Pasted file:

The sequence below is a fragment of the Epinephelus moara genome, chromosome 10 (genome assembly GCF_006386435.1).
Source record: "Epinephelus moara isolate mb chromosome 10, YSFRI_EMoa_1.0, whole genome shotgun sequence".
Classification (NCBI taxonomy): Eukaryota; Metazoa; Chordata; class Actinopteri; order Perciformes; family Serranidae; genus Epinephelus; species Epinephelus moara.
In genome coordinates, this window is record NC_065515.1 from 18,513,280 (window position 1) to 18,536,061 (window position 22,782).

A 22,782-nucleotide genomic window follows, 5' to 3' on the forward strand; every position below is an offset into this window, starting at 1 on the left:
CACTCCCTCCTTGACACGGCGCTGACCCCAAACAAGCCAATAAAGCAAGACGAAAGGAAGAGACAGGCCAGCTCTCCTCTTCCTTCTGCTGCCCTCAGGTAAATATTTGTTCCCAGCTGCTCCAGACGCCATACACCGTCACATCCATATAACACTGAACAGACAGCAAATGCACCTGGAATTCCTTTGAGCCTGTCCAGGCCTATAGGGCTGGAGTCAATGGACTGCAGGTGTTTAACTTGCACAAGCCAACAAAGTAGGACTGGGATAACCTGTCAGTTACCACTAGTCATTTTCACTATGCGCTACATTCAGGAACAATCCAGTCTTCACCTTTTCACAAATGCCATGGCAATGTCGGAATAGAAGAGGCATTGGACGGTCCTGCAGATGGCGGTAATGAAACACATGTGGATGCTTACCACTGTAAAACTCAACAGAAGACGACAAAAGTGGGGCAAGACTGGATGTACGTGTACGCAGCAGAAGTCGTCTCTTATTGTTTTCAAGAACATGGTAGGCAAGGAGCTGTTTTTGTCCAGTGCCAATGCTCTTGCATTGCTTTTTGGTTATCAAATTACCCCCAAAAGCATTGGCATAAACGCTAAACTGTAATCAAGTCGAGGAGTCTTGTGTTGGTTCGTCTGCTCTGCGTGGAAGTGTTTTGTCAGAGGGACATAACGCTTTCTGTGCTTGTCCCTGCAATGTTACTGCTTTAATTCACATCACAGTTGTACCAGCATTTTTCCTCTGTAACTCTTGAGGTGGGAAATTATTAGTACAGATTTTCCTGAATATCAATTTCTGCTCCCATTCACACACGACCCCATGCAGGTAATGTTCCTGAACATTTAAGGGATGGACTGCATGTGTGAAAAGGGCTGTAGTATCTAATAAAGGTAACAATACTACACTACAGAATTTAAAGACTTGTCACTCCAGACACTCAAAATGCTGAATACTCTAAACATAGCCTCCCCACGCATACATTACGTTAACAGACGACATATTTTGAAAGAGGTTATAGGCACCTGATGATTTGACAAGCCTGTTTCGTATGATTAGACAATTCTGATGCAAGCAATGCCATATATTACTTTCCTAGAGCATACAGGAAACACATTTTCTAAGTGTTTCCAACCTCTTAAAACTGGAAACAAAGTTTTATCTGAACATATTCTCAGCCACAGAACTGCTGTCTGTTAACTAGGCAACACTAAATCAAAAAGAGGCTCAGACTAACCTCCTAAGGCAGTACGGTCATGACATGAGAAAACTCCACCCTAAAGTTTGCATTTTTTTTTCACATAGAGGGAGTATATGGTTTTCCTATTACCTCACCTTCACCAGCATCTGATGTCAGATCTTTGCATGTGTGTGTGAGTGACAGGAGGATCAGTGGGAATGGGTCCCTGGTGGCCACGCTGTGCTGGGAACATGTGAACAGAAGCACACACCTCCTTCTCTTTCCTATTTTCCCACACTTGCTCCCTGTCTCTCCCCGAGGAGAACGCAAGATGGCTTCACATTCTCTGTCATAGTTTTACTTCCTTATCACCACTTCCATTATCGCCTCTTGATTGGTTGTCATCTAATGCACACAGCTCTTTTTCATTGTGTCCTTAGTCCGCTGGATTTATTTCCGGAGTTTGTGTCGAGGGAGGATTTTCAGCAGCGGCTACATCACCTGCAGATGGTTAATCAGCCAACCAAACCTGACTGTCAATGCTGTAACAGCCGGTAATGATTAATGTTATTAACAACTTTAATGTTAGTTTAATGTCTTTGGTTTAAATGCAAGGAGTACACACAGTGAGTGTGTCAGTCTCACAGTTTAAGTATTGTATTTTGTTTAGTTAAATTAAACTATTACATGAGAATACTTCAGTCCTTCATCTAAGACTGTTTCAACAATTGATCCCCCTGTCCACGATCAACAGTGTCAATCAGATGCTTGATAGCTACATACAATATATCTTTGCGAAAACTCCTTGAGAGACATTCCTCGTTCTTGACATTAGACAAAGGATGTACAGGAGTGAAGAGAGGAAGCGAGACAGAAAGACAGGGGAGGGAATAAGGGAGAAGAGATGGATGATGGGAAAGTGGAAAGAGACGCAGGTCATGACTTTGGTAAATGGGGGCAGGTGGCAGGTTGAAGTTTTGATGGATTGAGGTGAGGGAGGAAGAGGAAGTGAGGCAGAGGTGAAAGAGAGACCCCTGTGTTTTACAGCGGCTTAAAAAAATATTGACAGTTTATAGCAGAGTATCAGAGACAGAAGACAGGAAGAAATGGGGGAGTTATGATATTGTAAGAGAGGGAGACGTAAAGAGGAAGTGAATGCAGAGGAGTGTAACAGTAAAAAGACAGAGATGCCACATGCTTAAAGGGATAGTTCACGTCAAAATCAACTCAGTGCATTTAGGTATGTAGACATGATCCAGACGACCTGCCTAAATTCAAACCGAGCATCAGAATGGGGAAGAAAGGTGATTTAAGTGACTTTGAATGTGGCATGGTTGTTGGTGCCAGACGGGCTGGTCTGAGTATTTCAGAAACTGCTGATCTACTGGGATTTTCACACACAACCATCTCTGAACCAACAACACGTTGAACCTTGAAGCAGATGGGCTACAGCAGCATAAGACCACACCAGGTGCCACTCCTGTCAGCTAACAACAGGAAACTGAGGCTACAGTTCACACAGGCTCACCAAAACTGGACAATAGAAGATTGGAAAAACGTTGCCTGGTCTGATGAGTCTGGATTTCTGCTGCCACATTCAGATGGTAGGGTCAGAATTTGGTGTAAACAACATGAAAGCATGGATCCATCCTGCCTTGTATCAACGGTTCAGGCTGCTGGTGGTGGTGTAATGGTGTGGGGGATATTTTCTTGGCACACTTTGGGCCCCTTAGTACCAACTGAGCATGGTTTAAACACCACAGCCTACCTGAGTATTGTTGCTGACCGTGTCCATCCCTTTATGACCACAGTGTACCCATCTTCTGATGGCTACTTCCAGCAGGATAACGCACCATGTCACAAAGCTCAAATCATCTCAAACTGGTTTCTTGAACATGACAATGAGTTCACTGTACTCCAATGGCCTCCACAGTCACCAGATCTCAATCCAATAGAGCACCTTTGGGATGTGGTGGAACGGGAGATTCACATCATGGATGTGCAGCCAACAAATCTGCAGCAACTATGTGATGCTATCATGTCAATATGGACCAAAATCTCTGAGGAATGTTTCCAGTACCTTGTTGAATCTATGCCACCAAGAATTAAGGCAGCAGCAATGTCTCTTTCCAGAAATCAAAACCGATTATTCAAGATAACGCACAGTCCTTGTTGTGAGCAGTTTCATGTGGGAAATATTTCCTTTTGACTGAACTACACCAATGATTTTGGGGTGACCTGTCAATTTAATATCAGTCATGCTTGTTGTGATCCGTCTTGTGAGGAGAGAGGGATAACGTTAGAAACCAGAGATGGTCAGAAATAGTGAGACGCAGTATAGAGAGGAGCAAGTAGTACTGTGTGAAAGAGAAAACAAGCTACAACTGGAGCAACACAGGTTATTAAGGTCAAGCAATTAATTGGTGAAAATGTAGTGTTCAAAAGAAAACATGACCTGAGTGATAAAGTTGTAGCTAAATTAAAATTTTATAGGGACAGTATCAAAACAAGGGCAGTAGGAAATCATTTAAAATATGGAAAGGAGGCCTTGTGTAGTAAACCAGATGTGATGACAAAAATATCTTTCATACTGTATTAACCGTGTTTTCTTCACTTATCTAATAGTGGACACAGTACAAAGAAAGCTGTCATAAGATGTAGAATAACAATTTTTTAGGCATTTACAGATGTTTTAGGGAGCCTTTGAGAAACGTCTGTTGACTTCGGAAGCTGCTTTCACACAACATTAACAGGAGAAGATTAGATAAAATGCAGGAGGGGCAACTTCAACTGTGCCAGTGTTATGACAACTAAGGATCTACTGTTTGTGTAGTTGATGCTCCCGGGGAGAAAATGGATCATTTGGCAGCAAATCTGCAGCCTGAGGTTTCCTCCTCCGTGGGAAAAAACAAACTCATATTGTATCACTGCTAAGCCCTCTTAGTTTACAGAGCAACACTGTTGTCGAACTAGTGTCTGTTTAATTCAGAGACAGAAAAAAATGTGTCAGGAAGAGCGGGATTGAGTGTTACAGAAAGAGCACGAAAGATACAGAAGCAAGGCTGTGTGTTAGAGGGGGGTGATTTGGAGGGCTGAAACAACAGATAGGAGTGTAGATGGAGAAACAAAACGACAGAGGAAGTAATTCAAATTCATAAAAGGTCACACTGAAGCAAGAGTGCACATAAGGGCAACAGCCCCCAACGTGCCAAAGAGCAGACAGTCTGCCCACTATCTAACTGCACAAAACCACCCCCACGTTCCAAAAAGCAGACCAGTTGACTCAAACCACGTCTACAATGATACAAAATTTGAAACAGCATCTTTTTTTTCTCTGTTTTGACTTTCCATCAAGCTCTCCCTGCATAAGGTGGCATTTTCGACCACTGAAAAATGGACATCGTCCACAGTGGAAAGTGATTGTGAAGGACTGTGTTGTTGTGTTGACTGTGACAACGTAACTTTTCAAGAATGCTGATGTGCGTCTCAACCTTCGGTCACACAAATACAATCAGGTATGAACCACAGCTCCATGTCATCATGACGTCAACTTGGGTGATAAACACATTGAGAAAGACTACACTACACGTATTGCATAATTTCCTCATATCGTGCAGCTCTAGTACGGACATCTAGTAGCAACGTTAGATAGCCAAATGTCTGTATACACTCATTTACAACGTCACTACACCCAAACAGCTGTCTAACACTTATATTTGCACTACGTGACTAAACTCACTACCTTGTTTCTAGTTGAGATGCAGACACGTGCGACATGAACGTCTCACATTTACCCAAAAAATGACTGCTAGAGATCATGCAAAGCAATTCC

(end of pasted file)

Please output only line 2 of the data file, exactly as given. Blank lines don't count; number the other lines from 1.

Source record: "Epinephelus moara isolate mb chromosome 10, YSFRI_EMoa_1.0, whole genome shotgun sequence".